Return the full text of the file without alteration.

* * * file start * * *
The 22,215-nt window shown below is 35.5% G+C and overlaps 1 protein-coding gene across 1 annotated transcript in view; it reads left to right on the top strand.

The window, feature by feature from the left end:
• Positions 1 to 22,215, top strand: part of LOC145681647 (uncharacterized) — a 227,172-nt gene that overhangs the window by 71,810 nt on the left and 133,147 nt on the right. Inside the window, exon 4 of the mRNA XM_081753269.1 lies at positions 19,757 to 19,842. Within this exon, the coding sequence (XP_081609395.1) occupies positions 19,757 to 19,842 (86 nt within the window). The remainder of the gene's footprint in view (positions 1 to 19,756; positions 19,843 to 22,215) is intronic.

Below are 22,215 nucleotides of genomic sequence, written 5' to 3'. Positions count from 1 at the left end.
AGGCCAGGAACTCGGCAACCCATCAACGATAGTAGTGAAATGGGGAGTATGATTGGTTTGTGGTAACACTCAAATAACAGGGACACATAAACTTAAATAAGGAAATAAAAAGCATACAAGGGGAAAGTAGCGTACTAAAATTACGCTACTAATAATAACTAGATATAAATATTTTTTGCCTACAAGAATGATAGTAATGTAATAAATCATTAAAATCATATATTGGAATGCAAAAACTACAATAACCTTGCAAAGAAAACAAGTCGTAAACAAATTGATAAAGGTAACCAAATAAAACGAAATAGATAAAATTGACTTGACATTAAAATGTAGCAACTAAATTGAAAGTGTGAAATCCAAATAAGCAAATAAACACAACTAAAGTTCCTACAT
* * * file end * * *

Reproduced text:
The 22,215-nt window shown below is 35.5% G+C and overlaps 1 protein-coding gene across 1 annotated transcript in view; it reads left to right on the top strand.

The window, feature by feature from the left end:
• Positions 1 to 22,215, top strand: part of LOC145681647 (uncharacterized) — a 227,172-nt gene that overhangs the window by 71,810 nt on the left and 133,147 nt on the right. Inside the window, exon 4 of the mRNA XM_081753269.1 lies at positions 19,757 to 19,842. Within this exon, the coding sequence (XP_081609395.1) occupies positions 19,757 to 19,842 (86 nt within the window). The remainder of the gene's footprint in view (positions 1 to 19,756; positions 19,843 to 22,215) is intronic.

Below are 22,215 nucleotides of genomic sequence, written 5' to 3'. Positions count from 1 at the left end.
AGGCCAGGAACTCGGCAACCCATCAACGATAGTAGTGAAATGGGGAGTATGATTGGTTTGTGGTAACACTCAAATAACAGGGACACATAAACTTAAATAAGGAAATAAAAAGCATACAAGGGGAAAGTAGCGTACTAAAATTACGCTACTAATAATAACTAGATATAAATATTTTTTGCCTACAAGAATGATAGTAATGTAATAAATCATTAAAATCATATATTGGAATGCAAAAACTACAATAACCTTGCAAAGAAAACAAGTCGTAAACAAATTGATAAAGGTAACCAAATAAAACGAAATAGATAAAATTGACTTGACATTAAAATGTAGCAACTAAATTGAAAGTGTGAAATCCAAATAAGCAAATAAACACAACTAAAGTTCCTACAT